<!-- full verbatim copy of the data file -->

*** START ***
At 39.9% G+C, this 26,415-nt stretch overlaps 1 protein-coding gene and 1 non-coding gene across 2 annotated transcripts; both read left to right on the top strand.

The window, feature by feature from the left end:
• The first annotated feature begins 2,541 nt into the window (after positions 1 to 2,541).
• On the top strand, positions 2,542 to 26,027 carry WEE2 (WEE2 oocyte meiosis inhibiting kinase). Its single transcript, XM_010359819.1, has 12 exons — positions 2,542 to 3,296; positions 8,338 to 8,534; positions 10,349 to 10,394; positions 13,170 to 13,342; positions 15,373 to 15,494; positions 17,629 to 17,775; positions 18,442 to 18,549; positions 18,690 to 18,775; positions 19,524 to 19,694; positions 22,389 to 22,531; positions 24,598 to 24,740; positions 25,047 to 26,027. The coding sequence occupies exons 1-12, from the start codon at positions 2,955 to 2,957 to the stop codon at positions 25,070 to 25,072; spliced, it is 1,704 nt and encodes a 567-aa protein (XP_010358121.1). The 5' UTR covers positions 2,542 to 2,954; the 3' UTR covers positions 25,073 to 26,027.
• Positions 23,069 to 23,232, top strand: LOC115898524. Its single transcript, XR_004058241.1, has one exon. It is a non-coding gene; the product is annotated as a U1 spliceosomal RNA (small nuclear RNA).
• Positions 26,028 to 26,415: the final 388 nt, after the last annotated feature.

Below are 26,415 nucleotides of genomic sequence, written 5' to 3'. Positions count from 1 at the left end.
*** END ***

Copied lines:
At 39.9% G+C, this 26,415-nt stretch overlaps 1 protein-coding gene and 1 non-coding gene across 2 annotated transcripts; both read left to right on the top strand.

The window, feature by feature from the left end:
• The first annotated feature begins 2,541 nt into the window (after positions 1 to 2,541).
• On the top strand, positions 2,542 to 26,027 carry WEE2 (WEE2 oocyte meiosis inhibiting kinase). Its single transcript, XM_010359819.1, has 12 exons — positions 2,542 to 3,296; positions 8,338 to 8,534; positions 10,349 to 10,394; positions 13,170 to 13,342; positions 15,373 to 15,494; positions 17,629 to 17,775; positions 18,442 to 18,549; positions 18,690 to 18,775; positions 19,524 to 19,694; positions 22,389 to 22,531; positions 24,598 to 24,740; positions 25,047 to 26,027. The coding sequence occupies exons 1-12, from the start codon at positions 2,955 to 2,957 to the stop codon at positions 25,070 to 25,072; spliced, it is 1,704 nt and encodes a 567-aa protein (XP_010358121.1). The 5' UTR covers positions 2,542 to 2,954; the 3' UTR covers positions 25,073 to 26,027.
• Positions 23,069 to 23,232, top strand: LOC115898524. Its single transcript, XR_004058241.1, has one exon. It is a non-coding gene; the product is annotated as a U1 spliceosomal RNA (small nuclear RNA).
• Positions 26,028 to 26,415: the final 388 nt, after the last annotated feature.

Below are 26,415 nucleotides of genomic sequence, written 5' to 3'. Positions count from 1 at the left end.